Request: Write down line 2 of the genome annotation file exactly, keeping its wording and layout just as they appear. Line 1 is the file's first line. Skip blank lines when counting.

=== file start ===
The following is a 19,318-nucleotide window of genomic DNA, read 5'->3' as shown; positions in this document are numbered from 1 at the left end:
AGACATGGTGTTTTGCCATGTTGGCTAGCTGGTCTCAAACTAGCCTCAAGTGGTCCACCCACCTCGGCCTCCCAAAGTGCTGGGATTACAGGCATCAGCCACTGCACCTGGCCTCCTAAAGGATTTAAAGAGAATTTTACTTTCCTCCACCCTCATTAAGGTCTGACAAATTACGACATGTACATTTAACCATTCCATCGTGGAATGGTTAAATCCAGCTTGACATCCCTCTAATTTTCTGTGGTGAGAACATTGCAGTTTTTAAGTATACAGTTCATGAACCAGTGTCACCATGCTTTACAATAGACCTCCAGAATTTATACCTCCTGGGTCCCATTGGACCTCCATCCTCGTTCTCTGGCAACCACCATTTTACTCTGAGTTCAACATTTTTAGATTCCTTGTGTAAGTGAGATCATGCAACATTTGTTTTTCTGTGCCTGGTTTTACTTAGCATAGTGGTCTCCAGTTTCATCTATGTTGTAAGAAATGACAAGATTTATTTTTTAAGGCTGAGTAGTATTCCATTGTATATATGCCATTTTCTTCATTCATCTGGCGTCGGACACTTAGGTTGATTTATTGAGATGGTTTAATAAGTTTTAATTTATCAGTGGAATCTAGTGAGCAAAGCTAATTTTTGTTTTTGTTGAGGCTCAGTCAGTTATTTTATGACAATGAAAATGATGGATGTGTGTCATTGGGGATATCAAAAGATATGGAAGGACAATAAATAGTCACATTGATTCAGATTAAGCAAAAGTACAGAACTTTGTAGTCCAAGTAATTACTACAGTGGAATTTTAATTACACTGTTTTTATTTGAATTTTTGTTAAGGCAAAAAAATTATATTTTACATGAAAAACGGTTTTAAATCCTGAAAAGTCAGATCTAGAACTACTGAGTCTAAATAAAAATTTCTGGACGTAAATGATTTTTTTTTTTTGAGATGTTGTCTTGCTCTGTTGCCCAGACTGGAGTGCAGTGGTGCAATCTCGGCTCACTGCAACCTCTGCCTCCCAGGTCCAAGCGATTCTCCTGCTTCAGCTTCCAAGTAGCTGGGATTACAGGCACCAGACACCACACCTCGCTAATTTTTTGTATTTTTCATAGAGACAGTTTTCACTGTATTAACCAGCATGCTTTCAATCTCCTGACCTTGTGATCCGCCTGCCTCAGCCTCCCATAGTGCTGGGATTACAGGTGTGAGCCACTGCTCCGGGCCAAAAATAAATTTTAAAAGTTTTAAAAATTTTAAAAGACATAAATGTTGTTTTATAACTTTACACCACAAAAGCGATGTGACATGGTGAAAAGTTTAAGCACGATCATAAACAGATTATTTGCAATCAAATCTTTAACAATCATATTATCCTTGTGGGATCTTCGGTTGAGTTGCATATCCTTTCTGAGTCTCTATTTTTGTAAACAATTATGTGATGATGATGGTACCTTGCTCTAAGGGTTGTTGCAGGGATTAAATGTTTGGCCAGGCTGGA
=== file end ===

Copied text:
AGACATGGTGTTTTGCCATGTTGGCTAGCTGGTCTCAAACTAGCCTCAAGTGGTCCACCCACCTCGGCCTCCCAAAGTGCTGGGATTACAGGCATCAGCCACTGCACCTGGCCTCCTAAAGGATTTAAAGAGAATTTTACTTTCCTCCACCCTCATTAAGGTCTGACAAATTACGACATGTACATTTAACCATTCCATCGTGGAATGGTTAAATCCAGCTTGACATCCCTCTAATTTTCTGTGGTGAGAACATTGCAGTTTTTAAGTATACAGTTCATGAACCAGTGTCACCATGCTTTACAATAGACCTCCAGAATTTATACCTCCTGGGTCCCATTGGACCTCCATCCTCGTTCTCTGGCAACCACCATTTTACTCTGAGTTCAACATTTTTAGATTCCTTGTGTAAGTGAGATCATGCAACATTTGTTTTTCTGTGCCTGGTTTTACTTAGCATAGTGGTCTCCAGTTTCATCTATGTTGTAAGAAATGACAAGATTTATTTTTTAAGGCTGAGTAGTATTCCATTGTATATATGCCATTTTCTTCATTCATCTGGCGTCGGACACTTAGGTTGATTTATTGAGATGGTTTAATAAGTTTTAATTTATCAGTGGAATCTAGTGAGCAAAGCTAATTTTTGTTTTTGTTGAGGCTCAGTCAGTTATTTTATGACAATGAAAATGATGGATGTGTGTCATTGGGGATATCAAAAGATATGGAAGGACAATAAATAGTCACATTGATTCAGATTAAGCAAAAGTACAGAACTTTGTAGTCCAAGTAATTACTACAGTGGAATTTTAATTACACTGTTTTTATTTGAATTTTTGTTAAGGCAAAAAAATTATATTTTACATGAAAAACGGTTTTAAATCCTGAAAAGTCAGATCTAGAACTACTGAGTCTAAATAAAAATTTCTGGACGTAAATGATTTTTTTTTTTTGAGATGTTGTCTTGCTCTGTTGCCCAGACTGGAGTGCAGTGGTGCAATCTCGGCTCACTGCAACCTCTGCCTCCCAGGTCCAAGCGATTCTCCTGCTTCAGCTTCCAAGTAGCTGGGATTACAGGCACCAGACACCACACCTCGCTAATTTTTTGTATTTTTCATAGAGACAGTTTTCACTGTATTAACCAGCATGCTTTCAATCTCCTGACCTTGTGATCCGCCTGCCTCAGCCTCCCATAGTGCTGGGATTACAGGTGTGAGCCACTGCTCCGGGCCAAAAATAAATTTTAAAAGTTTTAAAAATTTTAAAAGACATAAATGTTGTTTTATAACTTTACACCACAAAAGCGATGTGACATGGTGAAAAGTTTAAGCACGATCATAAACAGATTATTTGCAATCAAATCTTTAACAATCATATTATCCTTGTGGGATCTTCGGTTGAGTTGCATATCCTTTCTGAGTCTCTATTTTTGTAAACAATTATGTGATGATGATGGTACCTTGCTCTAAGGGTTGTTGCAGGGATTAAATGTTTGGCCAGGCTGGA